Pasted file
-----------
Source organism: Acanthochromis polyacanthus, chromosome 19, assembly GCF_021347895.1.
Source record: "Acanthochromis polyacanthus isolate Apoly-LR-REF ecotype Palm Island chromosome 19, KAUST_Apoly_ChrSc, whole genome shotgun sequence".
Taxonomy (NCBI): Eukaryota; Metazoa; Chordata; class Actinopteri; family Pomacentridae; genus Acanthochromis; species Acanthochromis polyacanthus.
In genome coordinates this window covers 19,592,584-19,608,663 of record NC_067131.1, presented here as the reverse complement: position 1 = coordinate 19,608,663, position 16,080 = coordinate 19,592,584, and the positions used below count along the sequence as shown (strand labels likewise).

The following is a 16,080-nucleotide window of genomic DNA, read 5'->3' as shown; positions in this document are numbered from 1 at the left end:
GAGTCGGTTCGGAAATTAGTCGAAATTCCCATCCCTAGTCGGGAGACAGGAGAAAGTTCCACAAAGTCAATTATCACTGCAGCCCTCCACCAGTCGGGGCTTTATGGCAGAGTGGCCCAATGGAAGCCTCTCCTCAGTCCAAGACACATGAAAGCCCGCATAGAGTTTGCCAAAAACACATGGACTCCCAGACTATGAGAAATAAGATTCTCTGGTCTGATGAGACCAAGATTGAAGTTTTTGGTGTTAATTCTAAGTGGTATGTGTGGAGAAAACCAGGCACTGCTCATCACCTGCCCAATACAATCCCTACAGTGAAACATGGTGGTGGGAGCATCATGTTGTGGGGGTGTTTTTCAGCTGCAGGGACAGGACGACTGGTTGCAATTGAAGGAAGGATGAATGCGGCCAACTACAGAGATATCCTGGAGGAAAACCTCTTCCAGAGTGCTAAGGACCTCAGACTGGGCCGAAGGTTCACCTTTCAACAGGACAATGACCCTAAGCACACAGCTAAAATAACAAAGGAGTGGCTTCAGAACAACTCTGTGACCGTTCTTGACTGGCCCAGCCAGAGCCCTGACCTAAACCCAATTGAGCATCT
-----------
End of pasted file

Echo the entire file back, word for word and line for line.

Source organism: Acanthochromis polyacanthus, chromosome 19, assembly GCF_021347895.1.
Source record: "Acanthochromis polyacanthus isolate Apoly-LR-REF ecotype Palm Island chromosome 19, KAUST_Apoly_ChrSc, whole genome shotgun sequence".
Taxonomy (NCBI): Eukaryota; Metazoa; Chordata; class Actinopteri; family Pomacentridae; genus Acanthochromis; species Acanthochromis polyacanthus.
In genome coordinates this window covers 19,592,584-19,608,663 of record NC_067131.1, presented here as the reverse complement: position 1 = coordinate 19,608,663, position 16,080 = coordinate 19,592,584, and the positions used below count along the sequence as shown (strand labels likewise).

The following is a 16,080-nucleotide window of genomic DNA, read 5'->3' as shown; positions in this document are numbered from 1 at the left end:
GAGTCGGTTCGGAAATTAGTCGAAATTCCCATCCCTAGTCGGGAGACAGGAGAAAGTTCCACAAAGTCAATTATCACTGCAGCCCTCCACCAGTCGGGGCTTTATGGCAGAGTGGCCCAATGGAAGCCTCTCCTCAGTCCAAGACACATGAAAGCCCGCATAGAGTTTGCCAAAAACACATGGACTCCCAGACTATGAGAAATAAGATTCTCTGGTCTGATGAGACCAAGATTGAAGTTTTTGGTGTTAATTCTAAGTGGTATGTGTGGAGAAAACCAGGCACTGCTCATCACCTGCCCAATACAATCCCTACAGTGAAACATGGTGGTGGGAGCATCATGTTGTGGGGGTGTTTTTCAGCTGCAGGGACAGGACGACTGGTTGCAATTGAAGGAAGGATGAATGCGGCCAACTACAGAGATATCCTGGAGGAAAACCTCTTCCAGAGTGCTAAGGACCTCAGACTGGGCCGAAGGTTCACCTTTCAACAGGACAATGACCCTAAGCACACAGCTAAAATAACAAAGGAGTGGCTTCAGAACAACTCTGTGACCGTTCTTGACTGGCCCAGCCAGAGCCCTGACCTAAACCCAATTGAGCATCT